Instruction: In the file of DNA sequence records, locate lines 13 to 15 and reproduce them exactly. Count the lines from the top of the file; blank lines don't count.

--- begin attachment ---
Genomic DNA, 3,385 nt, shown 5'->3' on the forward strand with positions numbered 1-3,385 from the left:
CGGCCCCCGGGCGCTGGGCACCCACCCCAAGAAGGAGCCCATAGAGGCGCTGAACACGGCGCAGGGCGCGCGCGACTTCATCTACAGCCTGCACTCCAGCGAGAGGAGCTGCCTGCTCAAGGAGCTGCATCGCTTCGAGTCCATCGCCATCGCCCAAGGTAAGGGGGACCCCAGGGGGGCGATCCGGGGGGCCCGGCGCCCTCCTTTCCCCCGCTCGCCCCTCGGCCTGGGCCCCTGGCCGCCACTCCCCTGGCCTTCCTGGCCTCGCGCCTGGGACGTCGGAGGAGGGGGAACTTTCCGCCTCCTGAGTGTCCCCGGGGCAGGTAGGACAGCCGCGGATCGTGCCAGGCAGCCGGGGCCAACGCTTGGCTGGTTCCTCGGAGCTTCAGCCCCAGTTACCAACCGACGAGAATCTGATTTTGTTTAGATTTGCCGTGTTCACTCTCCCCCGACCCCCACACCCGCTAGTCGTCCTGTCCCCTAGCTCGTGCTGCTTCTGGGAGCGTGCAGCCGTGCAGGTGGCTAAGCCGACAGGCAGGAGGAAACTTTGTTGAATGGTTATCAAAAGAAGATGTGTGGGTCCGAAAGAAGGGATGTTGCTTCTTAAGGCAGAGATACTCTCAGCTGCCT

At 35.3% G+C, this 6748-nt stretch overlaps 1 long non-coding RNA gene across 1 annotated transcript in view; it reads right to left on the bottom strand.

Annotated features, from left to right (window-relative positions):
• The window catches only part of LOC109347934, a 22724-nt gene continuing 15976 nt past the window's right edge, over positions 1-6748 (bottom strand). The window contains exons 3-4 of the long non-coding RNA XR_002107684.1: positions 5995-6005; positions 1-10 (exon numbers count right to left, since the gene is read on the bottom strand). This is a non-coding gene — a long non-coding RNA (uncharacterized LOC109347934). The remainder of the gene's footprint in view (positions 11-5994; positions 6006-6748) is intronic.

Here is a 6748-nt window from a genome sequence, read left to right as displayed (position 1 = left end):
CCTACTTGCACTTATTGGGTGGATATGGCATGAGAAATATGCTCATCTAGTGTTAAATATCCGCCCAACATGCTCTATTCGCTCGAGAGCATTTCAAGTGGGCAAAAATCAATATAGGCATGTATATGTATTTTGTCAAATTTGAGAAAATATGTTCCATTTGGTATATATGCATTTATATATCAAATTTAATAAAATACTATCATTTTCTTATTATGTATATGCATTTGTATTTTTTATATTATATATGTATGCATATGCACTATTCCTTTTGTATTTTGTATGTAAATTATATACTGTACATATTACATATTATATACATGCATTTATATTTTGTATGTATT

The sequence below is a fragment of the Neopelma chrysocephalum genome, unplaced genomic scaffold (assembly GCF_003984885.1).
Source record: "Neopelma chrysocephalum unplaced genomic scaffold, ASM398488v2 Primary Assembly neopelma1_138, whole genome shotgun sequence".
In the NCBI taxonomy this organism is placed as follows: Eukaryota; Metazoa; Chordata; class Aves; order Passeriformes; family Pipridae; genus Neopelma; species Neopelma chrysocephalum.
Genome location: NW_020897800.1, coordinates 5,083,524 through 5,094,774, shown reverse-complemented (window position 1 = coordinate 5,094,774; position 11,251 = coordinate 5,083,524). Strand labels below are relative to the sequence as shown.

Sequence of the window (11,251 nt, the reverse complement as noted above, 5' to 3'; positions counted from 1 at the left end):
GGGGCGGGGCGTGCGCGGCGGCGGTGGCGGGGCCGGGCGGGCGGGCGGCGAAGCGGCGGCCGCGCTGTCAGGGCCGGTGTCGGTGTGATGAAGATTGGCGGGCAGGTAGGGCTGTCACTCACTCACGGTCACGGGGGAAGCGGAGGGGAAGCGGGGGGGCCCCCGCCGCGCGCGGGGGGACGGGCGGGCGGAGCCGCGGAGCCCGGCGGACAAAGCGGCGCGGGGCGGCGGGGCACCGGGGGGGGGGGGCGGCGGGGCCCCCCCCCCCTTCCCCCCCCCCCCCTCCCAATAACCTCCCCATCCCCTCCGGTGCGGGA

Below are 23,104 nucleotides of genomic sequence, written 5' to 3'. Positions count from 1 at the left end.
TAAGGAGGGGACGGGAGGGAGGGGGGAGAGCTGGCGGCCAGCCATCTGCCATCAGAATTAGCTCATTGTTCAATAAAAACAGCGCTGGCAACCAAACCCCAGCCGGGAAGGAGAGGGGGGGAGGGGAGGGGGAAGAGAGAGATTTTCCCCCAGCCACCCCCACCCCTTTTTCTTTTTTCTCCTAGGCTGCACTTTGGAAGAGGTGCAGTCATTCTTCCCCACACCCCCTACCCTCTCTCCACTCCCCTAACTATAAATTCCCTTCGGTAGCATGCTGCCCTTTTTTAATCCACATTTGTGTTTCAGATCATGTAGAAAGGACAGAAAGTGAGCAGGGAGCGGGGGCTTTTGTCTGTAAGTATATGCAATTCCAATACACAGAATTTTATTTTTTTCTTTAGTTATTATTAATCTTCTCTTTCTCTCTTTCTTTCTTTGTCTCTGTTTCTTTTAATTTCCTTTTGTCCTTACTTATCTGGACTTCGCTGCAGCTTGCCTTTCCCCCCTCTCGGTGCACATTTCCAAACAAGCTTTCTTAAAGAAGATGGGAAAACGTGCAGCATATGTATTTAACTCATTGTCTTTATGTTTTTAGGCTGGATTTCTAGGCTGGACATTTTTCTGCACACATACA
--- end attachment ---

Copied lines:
GGGGCGGGGCGTGCGCGGCGGCGGTGGCGGGGCCGGGCGGGCGGGCGGCGAAGCGGCGGCCGCGCTGTCAGGGCCGGTGTCGGTGTGATGAAGATTGGCGGGCAGGTAGGGCTGTCACTCACTCACGGTCACGGGGGAAGCGGAGGGGAAGCGGGGGGGCCCCCGCCGCGCGCGGGGGGACGGGCGGGCGGAGCCGCGGAGCCCGGCGGACAAAGCGGCGCGGGGCGGCGGGGCACCGGGGGGGGGGGGCGGCGGGGCCCCCCCCCCCTTCCCCCCCCCCCCCTCCCAATAACCTCCCCATCCCCTCCGGTGCGGGA

Below are 23,104 nucleotides of genomic sequence, written 5' to 3'. Positions count from 1 at the left end.
TAAGGAGGGGACGGGAGGGAGGGGGGAGAGCTGGCGGCCAGCCATCTGCCATCAGAATTAGCTCATTGTTCAATAAAAACAGCGCTGGCAACCAAACCCCAGCCGGGAAGGAGAGGGGGGGAGGGGAGGGGGAAGAGAGAGATTTTCCCCCAGCCACCCCCACCCCTTTTTCTTTTTTCTCCTAGGCTGCACTTTGGAAGAGGTGCAGTCATTCTTCCCCACACCCCCTACCCTCTCTCCACTCCCCTAACTATAAATTCCCTTCGGTAGCATGCTGCCCTTTTTTAATCCACATTTGTGTTTCAGATCATGTAGAAAGGACAGAAAGTGAGCAGGGAGCGGGGGCTTTTGTCTGTAAGTATATGCAATTCCAATACACAGAATTTTATTTTTTTCTTTAGTTATTATTAATCTTCTCTTTCTCTCTTTCTTTCTTTGTCTCTGTTTCTTTTAATTTCCTTTTGTCCTTACTTATCTGGACTTCGCTGCAGCTTGCCTTTCCCCCCTCTCGGTGCACATTTCCAAACAAGCTTTCTTAAAGAAGATGGGAAAACGTGCAGCATATGTATTTAACTCATTGTCTTTATGTTTTTAGGCTGGATTTCTAGGCTGGACATTTTTCTGCACACATACA